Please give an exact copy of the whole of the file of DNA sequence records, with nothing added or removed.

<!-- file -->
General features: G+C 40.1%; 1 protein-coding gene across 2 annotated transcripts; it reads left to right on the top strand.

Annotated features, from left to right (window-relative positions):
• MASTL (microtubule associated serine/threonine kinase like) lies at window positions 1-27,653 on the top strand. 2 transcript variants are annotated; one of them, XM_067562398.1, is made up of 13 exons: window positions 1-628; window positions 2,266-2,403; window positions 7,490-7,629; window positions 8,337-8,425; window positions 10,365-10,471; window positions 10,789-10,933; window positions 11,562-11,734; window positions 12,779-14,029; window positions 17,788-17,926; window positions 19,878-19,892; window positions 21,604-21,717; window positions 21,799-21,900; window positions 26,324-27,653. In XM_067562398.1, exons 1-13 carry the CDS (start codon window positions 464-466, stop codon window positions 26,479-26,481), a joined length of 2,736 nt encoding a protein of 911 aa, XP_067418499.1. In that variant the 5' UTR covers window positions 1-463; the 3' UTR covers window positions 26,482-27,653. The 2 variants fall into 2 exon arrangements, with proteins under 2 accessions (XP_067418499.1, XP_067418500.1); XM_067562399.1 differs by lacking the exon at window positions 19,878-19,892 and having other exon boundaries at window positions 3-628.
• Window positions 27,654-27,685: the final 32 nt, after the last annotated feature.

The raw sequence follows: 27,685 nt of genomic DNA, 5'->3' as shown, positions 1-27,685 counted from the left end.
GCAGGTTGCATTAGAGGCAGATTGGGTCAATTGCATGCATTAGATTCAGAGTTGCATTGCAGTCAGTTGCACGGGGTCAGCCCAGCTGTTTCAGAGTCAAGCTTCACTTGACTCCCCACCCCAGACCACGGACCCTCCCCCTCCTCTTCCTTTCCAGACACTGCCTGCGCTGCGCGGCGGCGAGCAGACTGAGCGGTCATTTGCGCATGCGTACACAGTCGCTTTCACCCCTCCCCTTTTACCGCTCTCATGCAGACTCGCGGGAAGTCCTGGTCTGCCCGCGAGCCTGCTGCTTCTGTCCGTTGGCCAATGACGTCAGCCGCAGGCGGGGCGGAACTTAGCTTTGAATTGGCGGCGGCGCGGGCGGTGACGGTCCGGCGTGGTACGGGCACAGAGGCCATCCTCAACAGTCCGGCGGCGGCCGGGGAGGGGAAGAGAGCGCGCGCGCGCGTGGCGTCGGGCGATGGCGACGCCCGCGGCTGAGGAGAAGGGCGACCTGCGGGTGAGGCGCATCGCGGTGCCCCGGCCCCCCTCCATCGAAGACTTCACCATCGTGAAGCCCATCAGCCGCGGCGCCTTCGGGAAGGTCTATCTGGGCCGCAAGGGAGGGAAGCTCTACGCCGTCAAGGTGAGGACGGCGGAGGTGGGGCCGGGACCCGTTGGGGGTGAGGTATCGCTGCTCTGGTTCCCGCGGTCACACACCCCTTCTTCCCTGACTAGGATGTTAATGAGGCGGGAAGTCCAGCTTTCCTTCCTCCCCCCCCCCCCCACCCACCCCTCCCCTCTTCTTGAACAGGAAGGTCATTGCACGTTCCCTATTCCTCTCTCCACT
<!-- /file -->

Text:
General features: G+C 40.1%; 1 protein-coding gene across 2 annotated transcripts; it reads left to right on the top strand.

Annotated features, from left to right (window-relative positions):
• MASTL (microtubule associated serine/threonine kinase like) lies at window positions 1-27,653 on the top strand. 2 transcript variants are annotated; one of them, XM_067562398.1, is made up of 13 exons: window positions 1-628; window positions 2,266-2,403; window positions 7,490-7,629; window positions 8,337-8,425; window positions 10,365-10,471; window positions 10,789-10,933; window positions 11,562-11,734; window positions 12,779-14,029; window positions 17,788-17,926; window positions 19,878-19,892; window positions 21,604-21,717; window positions 21,799-21,900; window positions 26,324-27,653. In XM_067562398.1, exons 1-13 carry the CDS (start codon window positions 464-466, stop codon window positions 26,479-26,481), a joined length of 2,736 nt encoding a protein of 911 aa, XP_067418499.1. In that variant the 5' UTR covers window positions 1-463; the 3' UTR covers window positions 26,482-27,653. The 2 variants fall into 2 exon arrangements, with proteins under 2 accessions (XP_067418499.1, XP_067418500.1); XM_067562399.1 differs by lacking the exon at window positions 19,878-19,892 and having other exon boundaries at window positions 3-628.
• Window positions 27,654-27,685: the final 32 nt, after the last annotated feature.

The raw sequence follows: 27,685 nt of genomic DNA, 5'->3' as shown, positions 1-27,685 counted from the left end.
GCAGGTTGCATTAGAGGCAGATTGGGTCAATTGCATGCATTAGATTCAGAGTTGCATTGCAGTCAGTTGCACGGGGTCAGCCCAGCTGTTTCAGAGTCAAGCTTCACTTGACTCCCCACCCCAGACCACGGACCCTCCCCCTCCTCTTCCTTTCCAGACACTGCCTGCGCTGCGCGGCGGCGAGCAGACTGAGCGGTCATTTGCGCATGCGTACACAGTCGCTTTCACCCCTCCCCTTTTACCGCTCTCATGCAGACTCGCGGGAAGTCCTGGTCTGCCCGCGAGCCTGCTGCTTCTGTCCGTTGGCCAATGACGTCAGCCGCAGGCGGGGCGGAACTTAGCTTTGAATTGGCGGCGGCGCGGGCGGTGACGGTCCGGCGTGGTACGGGCACAGAGGCCATCCTCAACAGTCCGGCGGCGGCCGGGGAGGGGAAGAGAGCGCGCGCGCGCGTGGCGTCGGGCGATGGCGACGCCCGCGGCTGAGGAGAAGGGCGACCTGCGGGTGAGGCGCATCGCGGTGCCCCGGCCCCCCTCCATCGAAGACTTCACCATCGTGAAGCCCATCAGCCGCGGCGCCTTCGGGAAGGTCTATCTGGGCCGCAAGGGAGGGAAGCTCTACGCCGTCAAGGTGAGGACGGCGGAGGTGGGGCCGGGACCCGTTGGGGGTGAGGTATCGCTGCTCTGGTTCCCGCGGTCACACACCCCTTCTTCCCTGACTAGGATGTTAATGAGGCGGGAAGTCCAGCTTTCCTTCCTCCCCCCCCCCCCCACCCACCCCTCCCCTCTTCTTGAACAGGAAGGTCATTGCACGTTCCCTATTCCTCTCTCCACT